UK M*LK IN GLASS BOTTLES

Good day lovely friends...

 

Today is a good day for a good day and a good day to talk all things plant myyyylk aka vegan mylk.

 

It's spelled with a 'y' because of a legality, which means the word "milk" can't be used to refer to plant beverages within the European Union.

 

The words 'milk', 'cheese', 'yoghurt' and 'butter' are reserved for animal products, with a few exceptions including 'peanut butter' and 'coconut milk'.

 

I'm going to cover two things briefly in this post. The first is a little about the history of plant mylks and the second is about milk (generally) in glass bottles.

 

Plant-based beverages have been consumed for centuries, with the term "milk-like plant juice" used since the 13th century (wiki). Across various cultures, plant milk has been both a traditional beverage and a flavourful ingredient in sweet and savoury dishes, such as the use of coconut milk in curries. Plant mylks are also used in "ice cream", plant cream, vegan cheeze and yoghurt. 

 

Plant mylks may be regarded as milk substitutes in Western countries but have traditionally been consumed in other parts of the world, especially ones where there are higher rates of lactose intolerance. Soya mylk was a plant mylk used in China during the 14th century. In Medieval England, almond mylk was used in a rice pudding type dish and coconut mylk is traditional in South and Southeast Asia. 

 

Common plant mylks today are almond mylk, coconut mylk, rice mylk and soya mylk. Other plant mylks include hemp, oat, pea and peanut mylk.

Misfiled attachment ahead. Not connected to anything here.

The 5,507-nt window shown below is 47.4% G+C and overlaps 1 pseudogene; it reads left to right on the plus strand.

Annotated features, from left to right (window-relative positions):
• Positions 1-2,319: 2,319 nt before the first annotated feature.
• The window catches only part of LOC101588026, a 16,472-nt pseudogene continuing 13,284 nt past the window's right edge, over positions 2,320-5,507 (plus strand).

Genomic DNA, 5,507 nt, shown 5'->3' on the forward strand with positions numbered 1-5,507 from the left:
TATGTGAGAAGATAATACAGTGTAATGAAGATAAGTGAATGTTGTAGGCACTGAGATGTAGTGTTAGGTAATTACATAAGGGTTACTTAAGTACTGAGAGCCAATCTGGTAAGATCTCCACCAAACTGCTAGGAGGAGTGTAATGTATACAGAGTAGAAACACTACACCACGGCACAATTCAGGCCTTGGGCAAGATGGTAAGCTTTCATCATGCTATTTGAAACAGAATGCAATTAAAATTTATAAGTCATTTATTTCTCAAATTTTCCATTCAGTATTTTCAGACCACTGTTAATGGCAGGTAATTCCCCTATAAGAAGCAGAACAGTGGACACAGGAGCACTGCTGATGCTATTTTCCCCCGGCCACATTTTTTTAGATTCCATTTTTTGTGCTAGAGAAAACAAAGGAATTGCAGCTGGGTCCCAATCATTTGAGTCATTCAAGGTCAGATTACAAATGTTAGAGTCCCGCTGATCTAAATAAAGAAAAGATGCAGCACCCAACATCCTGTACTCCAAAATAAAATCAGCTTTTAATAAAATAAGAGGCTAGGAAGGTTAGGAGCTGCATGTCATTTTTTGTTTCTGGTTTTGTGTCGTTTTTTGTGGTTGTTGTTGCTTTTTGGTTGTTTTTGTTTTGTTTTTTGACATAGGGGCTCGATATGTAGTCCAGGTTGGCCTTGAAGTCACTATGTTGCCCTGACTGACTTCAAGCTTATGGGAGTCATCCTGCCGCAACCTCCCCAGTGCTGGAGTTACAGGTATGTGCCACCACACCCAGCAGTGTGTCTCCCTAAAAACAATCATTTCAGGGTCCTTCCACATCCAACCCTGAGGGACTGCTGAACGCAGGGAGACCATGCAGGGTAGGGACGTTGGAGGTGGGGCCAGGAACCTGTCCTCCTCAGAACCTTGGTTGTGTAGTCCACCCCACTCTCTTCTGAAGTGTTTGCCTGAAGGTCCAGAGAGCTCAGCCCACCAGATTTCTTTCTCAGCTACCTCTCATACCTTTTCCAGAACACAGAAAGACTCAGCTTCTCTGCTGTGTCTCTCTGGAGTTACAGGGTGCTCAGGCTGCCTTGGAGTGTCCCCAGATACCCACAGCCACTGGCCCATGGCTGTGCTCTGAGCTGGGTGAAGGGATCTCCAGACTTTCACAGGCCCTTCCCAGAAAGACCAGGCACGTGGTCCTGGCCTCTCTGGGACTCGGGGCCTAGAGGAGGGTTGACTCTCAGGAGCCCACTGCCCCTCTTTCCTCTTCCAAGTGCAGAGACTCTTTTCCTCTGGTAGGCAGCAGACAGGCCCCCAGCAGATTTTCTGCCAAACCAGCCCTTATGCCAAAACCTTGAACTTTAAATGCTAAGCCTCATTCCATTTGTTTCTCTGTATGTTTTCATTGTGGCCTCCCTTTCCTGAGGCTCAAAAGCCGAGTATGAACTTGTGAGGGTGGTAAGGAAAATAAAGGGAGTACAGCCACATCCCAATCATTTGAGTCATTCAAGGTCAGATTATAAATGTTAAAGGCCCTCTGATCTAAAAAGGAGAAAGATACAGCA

My own journey started with plant mylks way back in 2005 when I was having problems with my stomach and switched from dairy milk to soya mylk. Back then there was nowhere near the choice there is today. I don't even remember seeing oat or almond mylk in the shops or soya mylk in the likes of Costa and Starbucks. Today in Sainsbury's you can take your pick from at least 10 different types of milk, even in the small stores, and it's very unusual to visit a cafe without at least 1 or 2 plant-based options.

 

My journey to making my own plant mylk started about 12 months ago when I started learning more about the environment, questioning the packaging and ingredients in plant mylks I was buying and throwing away. You can read more about my plant mylks and journey here.

 

My mission is to give everyone in Scotland the option to drink fresh, organic plant mylks (stored in glass bottles) without the waste, using minimal, fresh and sustainable ingredients, that contribute positively to the wellbeing of people and planet.

 

I currently provide 1. Oat and nut mylk, 2. Peanut and cashew mylk and 3. Almond and cashew mylk. I sell these (locally at present) in glass bottles in either 500mls or 1 litre sizes. My mylks have been designed around coffee because that is the main thing I use them for. They can be used in anything. You could make a mighty fine smoothie with peanut mylk and banana or add almond mylk to your porridge for flavour.

 

I now want to move onto the second part of this post, which is discussing the use of refillable glass bottles for milk.

 

The first glass milk bottles started appearing in the UK in around 1880, which enabled milk men to deliver a pre measured pint of milk to households. The clear glass bottles also gave customers a clear view of the condition of their milk. The bottles were initially sealed with cardboard and latterly with foil.

 

Often the dairy would have their name embossed on the bottle to encourage the customer to return it to the them for cleaning and reuse. This is one of the earliest examples of recycling in packaging. As milk became a morning requirement for many families with cups of tea and cereal, a national network of milk delivery was developed.